OpenCV Python

How to Split an Image into 4 Pieces OpenCV

Pinterest LinkedIn Tumblr

Hello Everyone, so I found an image of Elon Musk revealing his Tesla vehicle, and we are going to learn how to split the image into four pieces using OpenCV. Want to learn how to do it? Follow along.

Figure 1: Splitting an image of Elon Musk into four pieces.

Project Structure

Before we get started implementing our Python script for this tutorial, let’s first review our project directory structure:

The directory contains :

  • Our Python script file
  • Our experimental image, elon_musk_tesla.png.

Let’s now implement our Python script using OpenCV!

Implementing the OpenCV Manipulate Pixel Script

First, make a new script, naming it, and insert the following code:

In Lines 2 – 3, we imported OpenCV to work with our sample image and the argparse library to execute our program via the command line. After the imports are provided, we then parse a single command-line argument:

  • --image, which is the path to where our image resides on disk.

From there, we will instruct OpenCV to go and find the image "elon_musk_tesla.png," read it, and then store it in this variable “image”.

Then we can compute the center coordinate of the image by performing integer division using the double slash “//” operation, which python provides.

Figure 2: Result from Splitting an image of Elon Musk into four pieces.

Moving on, to crop the image into four pieces:

  • The top left
  • The top right
  • The bottom left, and
  • The bottom right

We will use the NumPy slicing functionality called indexing. If you’re a bit rusty on NumPy, I’ve composed a detailed tutorial to bring you up to speed.

Then we will visualize each part of the image using the cv2.imshow command and cv2.waitKey, which prevents the windows from closing immediately until a key is pressed on your keyboard.

How to Override Our Image Pixels

Figure 3: Manipulating the pixel values at the top right and the bottom left of the image.

To achieve the result shown in the image above, we need to learn about certain basics, such as extracting the pixel values at a certain region of our image. I’m sure you’ve already had a detailed look over NumPy. Cause if you haven’t, this section might get tricky for you.

Moving on, let’s say we want to access an individual pixel value. Red, Green, and Blue pixel value, you’ll notice the ordering is in (b, g, r) instead of (r, g, b). Which looks a bit weird, right?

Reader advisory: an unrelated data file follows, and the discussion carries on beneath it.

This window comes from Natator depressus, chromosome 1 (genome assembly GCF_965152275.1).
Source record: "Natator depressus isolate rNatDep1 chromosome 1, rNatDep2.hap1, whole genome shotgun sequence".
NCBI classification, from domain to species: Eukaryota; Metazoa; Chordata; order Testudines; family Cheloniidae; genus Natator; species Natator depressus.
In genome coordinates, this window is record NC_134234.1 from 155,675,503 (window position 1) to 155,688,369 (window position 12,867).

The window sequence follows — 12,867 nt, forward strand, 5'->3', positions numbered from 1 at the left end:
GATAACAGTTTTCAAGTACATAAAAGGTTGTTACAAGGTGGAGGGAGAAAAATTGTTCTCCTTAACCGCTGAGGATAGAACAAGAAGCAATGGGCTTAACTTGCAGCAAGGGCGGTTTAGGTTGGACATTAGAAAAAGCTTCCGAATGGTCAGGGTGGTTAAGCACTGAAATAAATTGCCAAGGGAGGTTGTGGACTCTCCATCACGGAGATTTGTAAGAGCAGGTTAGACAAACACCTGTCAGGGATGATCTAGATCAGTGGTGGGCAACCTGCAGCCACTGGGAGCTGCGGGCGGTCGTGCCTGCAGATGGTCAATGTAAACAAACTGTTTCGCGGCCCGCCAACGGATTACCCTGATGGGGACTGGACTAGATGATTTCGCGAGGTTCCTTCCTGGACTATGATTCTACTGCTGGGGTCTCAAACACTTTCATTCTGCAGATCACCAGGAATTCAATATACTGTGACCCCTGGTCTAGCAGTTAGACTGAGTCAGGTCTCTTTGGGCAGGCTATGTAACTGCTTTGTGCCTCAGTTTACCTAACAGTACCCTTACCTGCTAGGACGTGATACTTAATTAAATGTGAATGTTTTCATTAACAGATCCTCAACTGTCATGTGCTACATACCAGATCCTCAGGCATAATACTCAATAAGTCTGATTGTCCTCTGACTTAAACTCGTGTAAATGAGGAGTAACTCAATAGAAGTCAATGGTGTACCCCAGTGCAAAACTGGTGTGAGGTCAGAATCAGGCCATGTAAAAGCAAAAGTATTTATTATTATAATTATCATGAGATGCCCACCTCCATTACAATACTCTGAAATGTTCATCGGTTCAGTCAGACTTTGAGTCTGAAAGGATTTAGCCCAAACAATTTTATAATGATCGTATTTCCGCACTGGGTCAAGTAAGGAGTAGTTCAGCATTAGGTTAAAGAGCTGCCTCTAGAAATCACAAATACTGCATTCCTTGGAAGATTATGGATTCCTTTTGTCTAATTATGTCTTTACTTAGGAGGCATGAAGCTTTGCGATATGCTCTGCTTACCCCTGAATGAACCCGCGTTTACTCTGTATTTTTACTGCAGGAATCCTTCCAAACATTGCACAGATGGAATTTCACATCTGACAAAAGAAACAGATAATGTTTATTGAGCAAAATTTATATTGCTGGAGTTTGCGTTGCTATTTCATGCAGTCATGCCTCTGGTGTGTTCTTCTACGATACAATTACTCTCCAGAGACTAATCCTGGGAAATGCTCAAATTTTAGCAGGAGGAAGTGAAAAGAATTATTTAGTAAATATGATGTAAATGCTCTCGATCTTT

To clear that out, ever since OpenCV was developed over 21 years ago, OpenCV used the BGR format instead of the RGB format, which is popularly known today. And causing any change to this notation will surely cause a huge impact on lots of OpenCV applications built over the years.

Let’s see how we can extract the pixel values from specific coordinates in our image with that been cleared out.

Let’s say at coordinate (0,0). Noticed I used the index (0,0), which first represents:

  • The row in pixel (that’s the height of the image) and, [y=0]
  • The column in pixel (that’s the width of the image) [x=0]

Next, to override the original pixel, we need to create a new channel ordering in a tuple and set it to our desired color.

It’s a bit difficult to see what exactly has happened, so let’s perform the same operation on both the bottom left and top right sections of our image.

Then set the pixel values at the bottom left to blue and the whole part of the top right to Green.

Finally, we will show the image on the desktop and wait for a key to press the keyboard before closing the desktop GUI.

Displaying OpenCV Loaded Image

Please start by entering your email in the blue popup to retrieve the source code and example images from my private repository or sign up directly from using the link.

Now that’s implemented, it’s time to read our image from the disk using OpenCV and perform both cropping our original image; then manipulating the pixel value within a section of our image!

So, fire up your terminal, and execute the following command:

Figure 4: Result from Splitting an image of Elon Musk into four pieces.
Figure 5: Result from manipulating the pixel values at the image’s top right and bottom left.


This article has explained how to use OpenCV to split images using NumPy Indexing and slicing. Then also how to manipulate regional pixels of our split image.

What’s Next?

Now, what’s next? in the following tutorial, we will explore more functionalities the library OpenCV offers. Until then, share, like the video above, comment, and subscribe.

Further Reading

We have listed some useful resources below if you thirst for more reading.

Write A Comment